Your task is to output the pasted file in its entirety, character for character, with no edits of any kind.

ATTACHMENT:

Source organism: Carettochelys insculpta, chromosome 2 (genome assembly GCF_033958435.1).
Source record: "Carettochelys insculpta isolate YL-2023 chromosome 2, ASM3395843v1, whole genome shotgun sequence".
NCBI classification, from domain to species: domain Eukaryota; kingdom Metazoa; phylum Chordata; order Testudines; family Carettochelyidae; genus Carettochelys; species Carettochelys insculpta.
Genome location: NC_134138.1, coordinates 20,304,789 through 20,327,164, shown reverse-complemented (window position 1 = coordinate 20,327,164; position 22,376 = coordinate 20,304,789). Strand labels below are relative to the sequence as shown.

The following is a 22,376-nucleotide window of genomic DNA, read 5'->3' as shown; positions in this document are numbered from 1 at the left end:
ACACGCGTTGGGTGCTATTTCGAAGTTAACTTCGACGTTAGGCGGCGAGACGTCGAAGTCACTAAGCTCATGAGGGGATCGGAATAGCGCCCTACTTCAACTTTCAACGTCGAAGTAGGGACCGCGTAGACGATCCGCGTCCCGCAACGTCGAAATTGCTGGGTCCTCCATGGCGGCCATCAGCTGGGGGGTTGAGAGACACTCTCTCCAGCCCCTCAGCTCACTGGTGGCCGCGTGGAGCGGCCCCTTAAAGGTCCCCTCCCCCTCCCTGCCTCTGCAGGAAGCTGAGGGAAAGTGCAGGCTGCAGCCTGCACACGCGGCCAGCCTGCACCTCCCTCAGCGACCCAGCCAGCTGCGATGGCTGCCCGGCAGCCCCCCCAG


Source organism: Carettochelys insculpta, chromosome 2 (genome assembly GCF_033958435.1).
Source record: "Carettochelys insculpta isolate YL-2023 chromosome 2, ASM3395843v1, whole genome shotgun sequence".
NCBI classification, from domain to species: domain Eukaryota; kingdom Metazoa; phylum Chordata; order Testudines; family Carettochelyidae; genus Carettochelys; species Carettochelys insculpta.
Genome location: NC_134138.1, coordinates 20,304,789 through 20,327,164, shown reverse-complemented (window position 1 = coordinate 20,327,164; position 22,376 = coordinate 20,304,789). Strand labels below are relative to the sequence as shown.

The following is a 22,376-nucleotide window of genomic DNA, read 5'->3' as shown; positions in this document are numbered from 1 at the left end:
ACACGCGTTGGGTGCTATTTCGAAGTTAACTTCGACGTTAGGCGGCGAGACGTCGAAGTCACTAAGCTCATGAGGGGATCGGAATAGCGCCCTACTTCAACTTTCAACGTCGAAGTAGGGACCGCGTAGACGATCCGCGTCCCGCAACGTCGAAATTGCTGGGTCCTCCATGGCGGCCATCAGCTGGGGGGTTGAGAGACACTCTCTCCAGCCCCTCAGCTCACTGGTGGCCGCGTGGAGCGGCCCCTTAAAGGTCCCCTCCCCCTCCCTGCCTCTGCAGGAAGCTGAGGGAAAGTGCAGGCTGCAGCCTGCACACGCGGCCAGCCTGCACCTCCCTCAGCGACCCAGCCAGCTGCGATGGCTGCCCGGCAGCCCCCCCAG